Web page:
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Observation and analysis of in vivo vocal fold tissue instabilities produced by nonlinear source-filter coupling: A case studya)
a)Portions of this work were presented at the 157th meeting of the Acoustical Society of America in Portland, OR, in May 2009.
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10.1121/1.3514536
/content/asa/journal/jasa/129/1/10.1121/1.3514536
http://aip.metastore.ingenta.com/content/asa/journal/jasa/129/1/10.1121/1.3514536

Figures

Image of FIG. 1.
FIG. 1.

High-speed video measurement and data acquisition system. Setup 1: complete system and flexible endoscopy through a modified CV mask are shown. Real time data visualization is displayed for convenience of the clinician and system operator.

Image of FIG. 2.
FIG. 2.

Endoscopic view obtained with (a) flexible endoscope and (b) rigid endoscope. White horizontal lines indicate the locations of the three selected DKGs. The white vertical line indicates the glottal midline.

Image of FIG. 3.
FIG. 3.

Acoustically induced bifurcation. Downward pitch glide for vowel /i/ using setup 1: (a) normalized microphone signal, (b) microphone spectrogram, (c) normalized accelerometer signal, and (d) accelerometer spectrogram. Upper arrows bound the register transition section to be further analyzed in Fig. 7. Lower arrows bound a less periodic region in the signals after the bifurcation point.

Image of FIG. 4.
FIG. 4.

Source-induced bifurcation. Upward pitch glide for vowel /ae/ using setup 2: (a) normalized microphone signal, (b) microphone spectrogram, (c) normalized accelerometer signal, and (d) accelerometer spectrogram. Upper arrows bound the register transition section to be further analyzed in Fig. 8. Lower arrows bound a region with increased harmonic amplitude prior to the bifurcation point.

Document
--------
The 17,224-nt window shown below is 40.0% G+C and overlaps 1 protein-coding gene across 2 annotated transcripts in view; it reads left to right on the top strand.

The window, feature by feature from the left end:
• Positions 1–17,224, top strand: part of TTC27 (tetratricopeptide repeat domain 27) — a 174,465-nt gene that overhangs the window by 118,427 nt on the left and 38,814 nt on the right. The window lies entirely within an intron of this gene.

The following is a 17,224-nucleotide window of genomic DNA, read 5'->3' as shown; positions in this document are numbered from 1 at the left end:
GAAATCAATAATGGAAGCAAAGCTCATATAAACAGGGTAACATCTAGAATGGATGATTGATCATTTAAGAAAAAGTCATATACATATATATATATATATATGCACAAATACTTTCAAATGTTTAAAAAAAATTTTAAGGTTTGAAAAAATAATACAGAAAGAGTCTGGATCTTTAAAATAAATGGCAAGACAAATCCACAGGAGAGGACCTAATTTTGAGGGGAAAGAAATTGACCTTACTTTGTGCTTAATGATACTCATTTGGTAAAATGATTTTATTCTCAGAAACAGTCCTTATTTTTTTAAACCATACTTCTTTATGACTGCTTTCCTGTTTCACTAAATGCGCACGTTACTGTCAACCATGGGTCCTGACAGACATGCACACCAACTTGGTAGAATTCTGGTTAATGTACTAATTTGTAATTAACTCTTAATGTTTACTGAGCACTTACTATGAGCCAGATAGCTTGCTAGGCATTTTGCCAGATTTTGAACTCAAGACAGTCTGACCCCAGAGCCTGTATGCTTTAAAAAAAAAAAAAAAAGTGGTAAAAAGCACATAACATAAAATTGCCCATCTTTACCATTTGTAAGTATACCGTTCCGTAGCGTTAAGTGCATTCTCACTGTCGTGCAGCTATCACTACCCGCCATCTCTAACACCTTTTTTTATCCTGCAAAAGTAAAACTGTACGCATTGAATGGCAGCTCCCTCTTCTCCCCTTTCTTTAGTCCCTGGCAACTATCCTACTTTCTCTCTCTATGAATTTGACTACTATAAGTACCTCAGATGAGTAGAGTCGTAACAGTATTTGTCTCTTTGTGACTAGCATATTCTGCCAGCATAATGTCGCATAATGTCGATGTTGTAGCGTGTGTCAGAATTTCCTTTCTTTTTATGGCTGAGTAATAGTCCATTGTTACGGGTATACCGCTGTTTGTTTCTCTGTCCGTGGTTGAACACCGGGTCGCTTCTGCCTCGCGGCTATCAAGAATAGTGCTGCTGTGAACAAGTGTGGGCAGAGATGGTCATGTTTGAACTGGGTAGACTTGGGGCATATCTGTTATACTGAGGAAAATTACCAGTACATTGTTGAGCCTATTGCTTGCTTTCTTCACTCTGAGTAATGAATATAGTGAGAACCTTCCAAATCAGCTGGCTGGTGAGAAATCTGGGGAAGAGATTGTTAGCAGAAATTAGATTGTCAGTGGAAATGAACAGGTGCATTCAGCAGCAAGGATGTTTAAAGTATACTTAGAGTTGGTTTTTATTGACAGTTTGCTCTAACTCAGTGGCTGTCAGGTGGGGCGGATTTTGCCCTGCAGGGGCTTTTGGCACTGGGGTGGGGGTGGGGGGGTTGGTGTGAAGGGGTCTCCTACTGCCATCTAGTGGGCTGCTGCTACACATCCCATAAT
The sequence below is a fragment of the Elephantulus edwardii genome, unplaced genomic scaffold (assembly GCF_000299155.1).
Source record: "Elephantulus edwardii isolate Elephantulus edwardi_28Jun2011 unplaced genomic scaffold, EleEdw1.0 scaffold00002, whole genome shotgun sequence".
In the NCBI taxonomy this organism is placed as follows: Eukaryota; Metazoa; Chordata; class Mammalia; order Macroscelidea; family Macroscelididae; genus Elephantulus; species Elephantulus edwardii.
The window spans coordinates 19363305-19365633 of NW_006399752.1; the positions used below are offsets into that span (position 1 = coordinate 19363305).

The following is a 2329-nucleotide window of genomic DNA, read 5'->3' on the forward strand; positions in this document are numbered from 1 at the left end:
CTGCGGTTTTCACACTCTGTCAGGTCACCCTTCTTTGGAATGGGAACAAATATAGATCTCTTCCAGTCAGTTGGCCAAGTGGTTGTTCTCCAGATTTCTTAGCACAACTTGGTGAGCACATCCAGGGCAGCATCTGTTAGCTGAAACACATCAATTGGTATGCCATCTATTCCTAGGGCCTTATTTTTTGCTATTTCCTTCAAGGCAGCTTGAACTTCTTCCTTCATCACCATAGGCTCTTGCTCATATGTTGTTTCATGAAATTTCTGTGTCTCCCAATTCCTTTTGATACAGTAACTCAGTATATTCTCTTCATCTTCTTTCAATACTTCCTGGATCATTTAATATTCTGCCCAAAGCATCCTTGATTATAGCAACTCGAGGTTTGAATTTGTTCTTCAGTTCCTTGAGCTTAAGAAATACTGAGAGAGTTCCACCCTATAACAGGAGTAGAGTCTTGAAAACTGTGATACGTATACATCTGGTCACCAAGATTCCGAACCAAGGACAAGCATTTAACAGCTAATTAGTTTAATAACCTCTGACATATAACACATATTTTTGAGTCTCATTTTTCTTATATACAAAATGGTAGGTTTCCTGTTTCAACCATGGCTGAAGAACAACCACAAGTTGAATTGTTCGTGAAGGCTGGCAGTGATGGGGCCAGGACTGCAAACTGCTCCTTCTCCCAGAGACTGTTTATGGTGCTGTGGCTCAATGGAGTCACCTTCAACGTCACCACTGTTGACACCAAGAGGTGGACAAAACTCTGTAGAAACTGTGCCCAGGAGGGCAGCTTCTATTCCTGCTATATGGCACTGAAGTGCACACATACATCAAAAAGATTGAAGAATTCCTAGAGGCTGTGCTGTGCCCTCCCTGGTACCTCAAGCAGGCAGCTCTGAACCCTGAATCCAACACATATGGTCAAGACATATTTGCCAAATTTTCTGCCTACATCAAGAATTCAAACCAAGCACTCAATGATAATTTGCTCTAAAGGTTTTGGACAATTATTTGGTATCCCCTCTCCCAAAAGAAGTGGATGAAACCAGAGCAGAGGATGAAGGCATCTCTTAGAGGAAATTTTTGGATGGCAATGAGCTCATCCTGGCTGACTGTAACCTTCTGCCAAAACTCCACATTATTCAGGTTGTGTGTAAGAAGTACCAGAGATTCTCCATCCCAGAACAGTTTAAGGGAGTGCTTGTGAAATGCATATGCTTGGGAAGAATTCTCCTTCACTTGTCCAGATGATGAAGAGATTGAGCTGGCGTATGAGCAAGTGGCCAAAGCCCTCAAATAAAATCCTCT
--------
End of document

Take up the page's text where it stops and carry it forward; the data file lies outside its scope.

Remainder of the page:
Image of FIG. 5.
FIG. 5.

Snapshot sequence of voice break for vowel /i/. Time is represented from left to right and spans 10 ms per row with a 250 μs period between subsequent frames. The middle row depicts the register transition. The time interval in this HSV sequence is also shown in Fig. 7.

Image of FIG. 6.
FIG. 6.

Snapshot sequence of voice break for vowel /ae/. Time is represented from left to right and spans 10 ms per row with a downsampled 400 μs period between subsequent frames for visualization purposes. The middle row primarily depicts the register transition. The time interval in this HSV sequence is also shown in Fig. 8.

Image of FIG. 7.
FIG. 7.

Acoustically induced bifurcation. Synchronous plots for vowel /i/ selected from the interval indicated in Fig. 3: (a) microphone, (b) accelerometer, (c) derivative of electroglottograph, (d) oral volume velocity, (e) glottal area, (f) anterior, middle, and posterior kymograms, and (g) phonovibrogram. All signals normalized. The normalized PVG grayscale indicates maximum amplitude in white. Upper arrows bound the bifurcation region shown in the HSV sequence of Fig. 5. Reduced vocal fold contact, parallel vocal fold motion, and increased glottal excursion followed by a sudden register transition are observed in this region. Most signals exhibit an aperiodic component after the bifurcation.